“I am disciplined and motivated to complete the program to the best of my ability,” he said, adding that he encourages others to do the same.

“If you have an interest and desire to work in the health care field, but you don’t necessarily want all of the patient care responsibilities of a nurse, Radiologic Technology may be a good choice for you — It is a quick way to get your foot in the door, and it is very rewarding.”

For Tess Marquart, Washington, radiology was an interest before she graduated high school.

Marquart, 23, became interested in radiology after job shadowing an MRI technician while she was in high school. She already has earned a degree in Exercise and Movement Science from Missouri State. She is in her final year of the Radiologic Technology program at ECC.

One of Marquart’s primary educational challenges has been overcoming test anxiety.

“At this point I have found a comfort in testing that I did not previously have,” she said. “I prepare myself for tests by switching my anxious thoughts to feelings of excitement.”

She also appreciates the support of the program faculty.

“My teachers are incredible. I don’t think that I would have had the same experience without them,” Marquart added. “They are extremely supportive and intelligent. It really helps to prepare you for your career when you have positive guidance along the way.”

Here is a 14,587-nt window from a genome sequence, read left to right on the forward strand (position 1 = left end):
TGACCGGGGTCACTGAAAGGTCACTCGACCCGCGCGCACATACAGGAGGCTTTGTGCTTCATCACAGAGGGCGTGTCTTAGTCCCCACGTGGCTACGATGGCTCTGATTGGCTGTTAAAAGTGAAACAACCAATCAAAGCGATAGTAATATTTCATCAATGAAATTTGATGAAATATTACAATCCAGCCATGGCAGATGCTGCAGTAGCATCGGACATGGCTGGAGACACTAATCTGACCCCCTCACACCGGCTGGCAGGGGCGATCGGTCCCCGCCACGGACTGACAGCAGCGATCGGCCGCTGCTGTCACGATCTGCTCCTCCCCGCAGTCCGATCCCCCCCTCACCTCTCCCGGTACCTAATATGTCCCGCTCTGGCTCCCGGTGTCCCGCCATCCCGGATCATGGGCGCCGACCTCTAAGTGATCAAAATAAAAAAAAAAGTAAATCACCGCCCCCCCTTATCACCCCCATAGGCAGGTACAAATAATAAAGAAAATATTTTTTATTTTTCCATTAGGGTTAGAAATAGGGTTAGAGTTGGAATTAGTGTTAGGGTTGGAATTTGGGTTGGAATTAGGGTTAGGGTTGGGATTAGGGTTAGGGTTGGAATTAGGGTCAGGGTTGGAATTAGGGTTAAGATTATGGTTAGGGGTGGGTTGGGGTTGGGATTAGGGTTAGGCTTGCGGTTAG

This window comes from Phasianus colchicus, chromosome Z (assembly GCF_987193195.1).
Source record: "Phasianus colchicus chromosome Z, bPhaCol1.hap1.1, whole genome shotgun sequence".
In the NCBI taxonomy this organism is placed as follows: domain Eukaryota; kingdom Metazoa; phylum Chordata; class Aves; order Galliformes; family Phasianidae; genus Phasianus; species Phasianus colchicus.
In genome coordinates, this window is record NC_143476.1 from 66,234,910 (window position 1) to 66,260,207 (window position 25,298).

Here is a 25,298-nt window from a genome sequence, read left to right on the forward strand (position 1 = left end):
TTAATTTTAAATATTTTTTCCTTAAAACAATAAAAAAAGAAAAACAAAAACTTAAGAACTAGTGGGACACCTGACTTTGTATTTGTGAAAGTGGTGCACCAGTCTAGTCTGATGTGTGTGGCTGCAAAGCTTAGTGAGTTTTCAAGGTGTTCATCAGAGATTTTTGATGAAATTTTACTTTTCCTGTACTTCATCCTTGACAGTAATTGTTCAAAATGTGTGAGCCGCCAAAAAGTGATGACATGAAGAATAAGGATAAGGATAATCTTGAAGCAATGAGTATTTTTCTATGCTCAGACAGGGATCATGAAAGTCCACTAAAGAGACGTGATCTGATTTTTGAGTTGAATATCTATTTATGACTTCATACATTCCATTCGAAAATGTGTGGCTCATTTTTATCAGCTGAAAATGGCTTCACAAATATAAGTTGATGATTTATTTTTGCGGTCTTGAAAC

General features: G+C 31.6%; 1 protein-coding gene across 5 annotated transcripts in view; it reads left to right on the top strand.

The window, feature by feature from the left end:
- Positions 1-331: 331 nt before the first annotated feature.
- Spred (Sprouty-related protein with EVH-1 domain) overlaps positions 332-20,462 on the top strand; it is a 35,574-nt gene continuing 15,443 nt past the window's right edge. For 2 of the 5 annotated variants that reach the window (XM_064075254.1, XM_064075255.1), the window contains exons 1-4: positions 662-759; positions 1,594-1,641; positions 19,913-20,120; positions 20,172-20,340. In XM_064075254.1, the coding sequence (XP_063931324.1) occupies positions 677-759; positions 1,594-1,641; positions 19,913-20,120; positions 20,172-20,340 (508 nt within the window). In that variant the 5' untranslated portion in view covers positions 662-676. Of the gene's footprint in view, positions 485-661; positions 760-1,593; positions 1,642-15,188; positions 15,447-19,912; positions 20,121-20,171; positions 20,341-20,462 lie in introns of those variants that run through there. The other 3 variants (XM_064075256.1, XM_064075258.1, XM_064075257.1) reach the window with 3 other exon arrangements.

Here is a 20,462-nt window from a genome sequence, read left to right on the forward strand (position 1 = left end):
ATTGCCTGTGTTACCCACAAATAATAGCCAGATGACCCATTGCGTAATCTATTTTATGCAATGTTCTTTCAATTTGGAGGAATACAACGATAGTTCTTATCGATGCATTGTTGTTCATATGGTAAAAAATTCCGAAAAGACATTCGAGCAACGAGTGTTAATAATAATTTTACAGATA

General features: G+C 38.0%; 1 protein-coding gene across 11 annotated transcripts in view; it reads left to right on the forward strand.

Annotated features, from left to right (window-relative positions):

New to ECC

The College officially took sponsorship of the Rad Tech program from the Rolla School District in 2021. At that time, it already had been serving the Rolla area for over 40 years.

Because of Rolla’s location along Interstate 44, students come from many areas of Missouri. Most students come from Rolla, Salem, Houston, Licking, Fort Wood, Waynesville, Lake Ozark, Lebanon, Sullivan, Cuba, Bourbon, St. Clair, Union, and Washington.

After completing the program, students earn an Associate of Applied Sciences degree and are qualified to take the American Registry of Radiologic Technologist national certification exam. They also have the option to continue their education in multiple areas of radiology.

“About 40 percent of our students go on for a bachelor’s degree. Many of them complete this degree while working full time in an x-ray department,” said Grindel.

Health Care Partnerships

The program has nine clinical affiliation partnerships that train students. These include Phelps Health, General Leonard Wood Army Community Hospital, Consolidated Medical Troop Clinic, Mercy Hospital in Lebanon, Mercy Hospital in Washington, Texas County Memorial Hospital, Salem District Memorial Hospital, Lake Regional Health System, and Missouri Baptist Hospital in Sullivan, MO.

“Many of our clinical partners are needing radiologic technologists, computed tomography technologists, and ultrasound technologists,” Grindel said.

She added that all the students who graduated from ECC’s Rad Tech in May 2023 have been hired as radiologic technologist.

For information on the Radiologic Technology program, visit or contact Nancy Mitchell, dean of health sciences or 636-584-6619.